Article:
Date of Award
cell envelope, membrane integrity, membrane biogenesis, protein biogenesis, lipoprotein
One of the distinct characteristics of Gram-negative bacteria such as Escherichia coli is the possession of a double-membraned cell envelope. The outer membrane provides an additional layer of protection against hydrophobic molecules including antibiotics, contributing to the multidrug resistance crisis. The Gram-negative membrane is composed of phospholipids, glycolipids, and proteins. A large portion of the bacterial cellular proteome is composed of membrane proteins. Despite this, the functions of several membrane proteins are as yet undefined. Therefore, defining the physiological roles of uncharacterized membrane proteins is expected to provide us with insights into the biology of the Gram-negative cell envelope and to perhaps address aspects of bacterial multidrug resistance. In this thesis, I have characterized the genetic phenotypes of a predicted inner membrane lipoprotein of unknown function in E. coli, a model Gram-negative bacterium. The deletion of this putative lipoprotein confers pleiotropic phenotypes such as a reduction in cellular viability, morphology defects, and sensitivity to detergents and copper ions. The cell envelope stress response systems such as Rcs and Cpx cascades are upregulated in E. coli lacking the putative lipoprotein. Additionally, Cpx signaling is required for proliferation of the mutant under restrictive conditions. Further analyses suggest that the outer membrane protein biogenesis is compromised in this mutant, implying a physiological role for this predicted lipoprotein in outer membrane protein assembly. Taken together, these results suggest that this putative lipoprotein is involved in the maintenance of cell envelope integrity.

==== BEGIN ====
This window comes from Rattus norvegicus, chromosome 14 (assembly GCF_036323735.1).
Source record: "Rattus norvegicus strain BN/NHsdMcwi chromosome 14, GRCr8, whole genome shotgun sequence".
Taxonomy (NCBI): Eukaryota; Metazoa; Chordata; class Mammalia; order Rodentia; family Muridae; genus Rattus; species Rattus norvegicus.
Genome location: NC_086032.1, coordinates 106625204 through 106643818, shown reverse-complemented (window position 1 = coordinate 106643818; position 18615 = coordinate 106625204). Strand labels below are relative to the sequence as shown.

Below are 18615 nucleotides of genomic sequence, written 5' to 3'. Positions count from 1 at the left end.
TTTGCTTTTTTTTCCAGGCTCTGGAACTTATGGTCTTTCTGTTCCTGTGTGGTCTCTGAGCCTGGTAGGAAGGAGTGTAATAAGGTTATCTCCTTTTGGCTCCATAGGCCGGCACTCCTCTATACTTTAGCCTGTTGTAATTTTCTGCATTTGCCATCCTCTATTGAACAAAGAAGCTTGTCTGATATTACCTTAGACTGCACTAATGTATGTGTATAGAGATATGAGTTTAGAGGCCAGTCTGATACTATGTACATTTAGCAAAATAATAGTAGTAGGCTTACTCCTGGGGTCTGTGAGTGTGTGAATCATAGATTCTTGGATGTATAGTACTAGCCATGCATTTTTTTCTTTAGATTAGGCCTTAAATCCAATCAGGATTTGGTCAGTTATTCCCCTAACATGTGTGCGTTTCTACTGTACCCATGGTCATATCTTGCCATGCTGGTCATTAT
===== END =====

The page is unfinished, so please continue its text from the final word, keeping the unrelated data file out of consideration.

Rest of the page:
chung, charlie, "A role for a predicted E. coli inner membrane lipoprotein in cell envelope integrity" (2018). CUNY Academic Works.
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